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Authors: Meg Wolitzer

This Is My Life

BOOK: This Is My Life
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Praise for
The Interestings

The Interestings
is warm, all-American, and acutely perceptive about the feelings and motivations of its characters, male and female, young and old, gay and straight; but it's also stealthily, unassumingly, and undeniably a novel of ideas.”

—The New York Times Book Review

“A victory . . .
The Interestings
secures Wolitzer's place among the best novelists of her generation. . . . She's every bit as literary as Franzen or Eugenides. But the very human moments in her work hit you harder than the big ideas. This isn't women's fiction. It's everyone's.”

—Entertainment Weekly

“I don't want to insult Meg Wolitzer by calling her sprawling, engrossing new novel,
The Interestings
, her most ambitious, because throughout her thirty-year career of turning out well-observed, often very funny books at a steady pace, I have no doubt she has always been ambitious. . . . But
The Interestings
is exactly the kind of book that literary sorts who talk about ambitious works . . . are talking about. . . . Wolitzer is almost crushingly insightful; she doesn't just mine the contemporary mind, she seems to invade it.”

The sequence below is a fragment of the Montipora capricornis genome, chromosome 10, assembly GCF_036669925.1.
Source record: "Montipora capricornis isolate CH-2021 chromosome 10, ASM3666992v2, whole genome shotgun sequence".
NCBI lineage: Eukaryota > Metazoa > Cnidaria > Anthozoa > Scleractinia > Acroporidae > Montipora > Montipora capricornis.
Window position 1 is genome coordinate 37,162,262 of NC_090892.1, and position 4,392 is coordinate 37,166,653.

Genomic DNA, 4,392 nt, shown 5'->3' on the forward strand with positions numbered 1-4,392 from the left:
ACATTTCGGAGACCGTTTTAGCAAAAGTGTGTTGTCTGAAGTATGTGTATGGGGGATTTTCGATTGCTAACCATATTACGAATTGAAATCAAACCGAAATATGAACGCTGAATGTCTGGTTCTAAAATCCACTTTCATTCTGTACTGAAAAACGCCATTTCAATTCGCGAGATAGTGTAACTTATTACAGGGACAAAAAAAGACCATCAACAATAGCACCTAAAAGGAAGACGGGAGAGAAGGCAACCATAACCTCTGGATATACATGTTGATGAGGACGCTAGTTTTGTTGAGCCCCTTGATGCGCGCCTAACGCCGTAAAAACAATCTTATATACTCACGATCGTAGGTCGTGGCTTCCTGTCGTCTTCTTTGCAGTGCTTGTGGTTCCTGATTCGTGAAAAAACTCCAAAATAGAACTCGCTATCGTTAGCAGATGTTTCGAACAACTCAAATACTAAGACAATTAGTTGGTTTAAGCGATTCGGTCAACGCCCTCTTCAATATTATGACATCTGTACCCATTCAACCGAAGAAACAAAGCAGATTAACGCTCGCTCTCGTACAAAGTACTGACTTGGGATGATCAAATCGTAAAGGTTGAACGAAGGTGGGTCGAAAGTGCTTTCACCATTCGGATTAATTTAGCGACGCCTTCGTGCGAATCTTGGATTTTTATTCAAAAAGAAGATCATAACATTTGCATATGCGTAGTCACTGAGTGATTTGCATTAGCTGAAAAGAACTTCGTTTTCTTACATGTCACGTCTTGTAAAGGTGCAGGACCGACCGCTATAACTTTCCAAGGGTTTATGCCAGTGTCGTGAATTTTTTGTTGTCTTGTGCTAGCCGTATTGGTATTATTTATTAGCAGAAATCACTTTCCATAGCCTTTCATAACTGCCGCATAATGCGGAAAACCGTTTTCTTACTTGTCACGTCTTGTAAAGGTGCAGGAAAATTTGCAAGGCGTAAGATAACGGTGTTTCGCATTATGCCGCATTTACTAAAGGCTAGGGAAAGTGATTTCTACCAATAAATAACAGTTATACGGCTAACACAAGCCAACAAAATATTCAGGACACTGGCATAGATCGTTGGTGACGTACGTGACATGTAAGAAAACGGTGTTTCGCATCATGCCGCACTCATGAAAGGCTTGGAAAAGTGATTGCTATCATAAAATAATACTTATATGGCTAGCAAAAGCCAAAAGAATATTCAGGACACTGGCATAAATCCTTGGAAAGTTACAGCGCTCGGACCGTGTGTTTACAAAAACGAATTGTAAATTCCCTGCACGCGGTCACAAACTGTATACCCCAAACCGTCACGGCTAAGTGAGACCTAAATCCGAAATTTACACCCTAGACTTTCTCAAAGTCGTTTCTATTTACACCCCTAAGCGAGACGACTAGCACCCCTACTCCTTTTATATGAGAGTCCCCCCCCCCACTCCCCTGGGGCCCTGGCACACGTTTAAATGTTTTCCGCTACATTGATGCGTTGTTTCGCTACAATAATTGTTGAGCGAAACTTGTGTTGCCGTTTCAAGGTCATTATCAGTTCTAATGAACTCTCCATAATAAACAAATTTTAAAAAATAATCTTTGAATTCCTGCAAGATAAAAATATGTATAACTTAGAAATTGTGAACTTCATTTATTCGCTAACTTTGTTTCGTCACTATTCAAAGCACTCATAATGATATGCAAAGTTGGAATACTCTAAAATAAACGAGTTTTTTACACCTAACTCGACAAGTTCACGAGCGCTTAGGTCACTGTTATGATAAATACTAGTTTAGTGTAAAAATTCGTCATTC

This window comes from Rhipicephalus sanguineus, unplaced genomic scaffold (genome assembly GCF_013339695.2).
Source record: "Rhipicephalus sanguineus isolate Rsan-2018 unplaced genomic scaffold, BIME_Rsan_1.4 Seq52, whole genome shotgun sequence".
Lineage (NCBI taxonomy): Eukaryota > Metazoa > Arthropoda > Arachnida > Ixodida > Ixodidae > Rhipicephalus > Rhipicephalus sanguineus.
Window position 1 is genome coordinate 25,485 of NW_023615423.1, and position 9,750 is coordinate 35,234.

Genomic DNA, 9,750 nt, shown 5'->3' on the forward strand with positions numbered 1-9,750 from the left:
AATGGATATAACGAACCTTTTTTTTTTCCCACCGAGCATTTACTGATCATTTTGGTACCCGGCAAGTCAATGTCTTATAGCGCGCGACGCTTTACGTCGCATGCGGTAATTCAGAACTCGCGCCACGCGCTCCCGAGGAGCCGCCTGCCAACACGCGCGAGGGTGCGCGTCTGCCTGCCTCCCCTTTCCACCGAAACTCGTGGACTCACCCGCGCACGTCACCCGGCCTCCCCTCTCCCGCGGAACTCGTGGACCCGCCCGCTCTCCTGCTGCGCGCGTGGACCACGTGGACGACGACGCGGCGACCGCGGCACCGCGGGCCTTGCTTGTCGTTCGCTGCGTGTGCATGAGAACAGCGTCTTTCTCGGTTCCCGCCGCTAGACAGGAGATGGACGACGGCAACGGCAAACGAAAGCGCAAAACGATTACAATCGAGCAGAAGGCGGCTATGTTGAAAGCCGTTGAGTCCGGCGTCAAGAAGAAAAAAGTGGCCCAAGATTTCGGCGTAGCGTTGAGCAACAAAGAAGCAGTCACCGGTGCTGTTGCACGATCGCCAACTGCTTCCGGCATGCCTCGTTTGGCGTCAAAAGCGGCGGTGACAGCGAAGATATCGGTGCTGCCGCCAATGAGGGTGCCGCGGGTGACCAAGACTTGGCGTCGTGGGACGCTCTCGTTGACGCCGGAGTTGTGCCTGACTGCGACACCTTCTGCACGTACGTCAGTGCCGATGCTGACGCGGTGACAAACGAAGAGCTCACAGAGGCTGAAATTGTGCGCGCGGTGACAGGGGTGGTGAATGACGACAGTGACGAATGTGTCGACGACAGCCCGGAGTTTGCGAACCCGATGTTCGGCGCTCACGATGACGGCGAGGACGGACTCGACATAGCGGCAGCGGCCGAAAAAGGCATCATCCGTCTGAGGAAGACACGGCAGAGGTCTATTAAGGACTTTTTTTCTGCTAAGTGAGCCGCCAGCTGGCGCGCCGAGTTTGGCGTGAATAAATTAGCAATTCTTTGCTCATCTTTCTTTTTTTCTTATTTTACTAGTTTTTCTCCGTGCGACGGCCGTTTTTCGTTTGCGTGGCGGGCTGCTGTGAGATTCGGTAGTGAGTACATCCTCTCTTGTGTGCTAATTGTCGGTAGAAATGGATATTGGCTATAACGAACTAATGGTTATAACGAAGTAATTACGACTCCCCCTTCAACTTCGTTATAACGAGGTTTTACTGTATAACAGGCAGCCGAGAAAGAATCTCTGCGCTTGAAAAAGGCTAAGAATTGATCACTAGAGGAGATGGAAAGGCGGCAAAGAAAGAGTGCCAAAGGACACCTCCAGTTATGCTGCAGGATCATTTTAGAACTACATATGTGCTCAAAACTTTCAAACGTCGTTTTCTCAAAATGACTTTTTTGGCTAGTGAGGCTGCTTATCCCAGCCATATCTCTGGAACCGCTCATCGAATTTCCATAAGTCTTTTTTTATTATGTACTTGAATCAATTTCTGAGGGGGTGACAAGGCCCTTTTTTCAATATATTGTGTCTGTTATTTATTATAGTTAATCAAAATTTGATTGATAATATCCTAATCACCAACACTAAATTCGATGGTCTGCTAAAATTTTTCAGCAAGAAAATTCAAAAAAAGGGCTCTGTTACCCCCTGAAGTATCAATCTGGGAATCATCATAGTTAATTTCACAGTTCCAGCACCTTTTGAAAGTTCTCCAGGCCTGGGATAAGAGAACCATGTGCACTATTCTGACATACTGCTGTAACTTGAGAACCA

San Francisco Chronicle

“A supremely engrossing, deeply knowing, genius-level enterprise . . . The novel is thick and thickly populated. And yet Wolitzer is brilliant at keeping the reader close by her side as she takes her story back and forth across time, in and out of multiple lives, and into the tangle of countless continuing, sometimes compromising, conversations.”

—Chicago Tribune

“Masterful, sweeping . . . frequently funny and always engaging . . . A story that feels real and true and more than fulfills the promise of the title. It is interesting, yes, but also moving, compelling, fascinating, and rewarding.”

The Miami Herald

“It's a ritual of childhood—that solemn vow never to lose touch, no matter what. And for six artsy teenagers whose lives unfold in Wolitzer's bighearted, ambitious new novel, the vow holds for almost four decades.”


“In probing the unpredictable relationship between early promise and success and the more dependable one between self-acceptance and happiness, Wolitzer's novel is not just a big book but a shrewd one.”

—The Christian Science Monitor

The Interestings
] soars, primarily because Wolitzer insists on taking our teenage selves seriously and, rather than coldly satirizing them, comes at them with warm humor and adult wisdom.”


“In Meg Wolitzer's lovely, wise
The Interestings
, Julie Jacobson begins the summer of '74 as an outsider at arts camp until she is accepted into a clique of teenagers with whom she forms a lifelong bond. Through well-tuned drama and compassionate humor, Wolitzer chronicles the living organism that is friendship, and arcs it over the course of more than thirty years.”

O, The Oprah Magazine


—Vanity Fair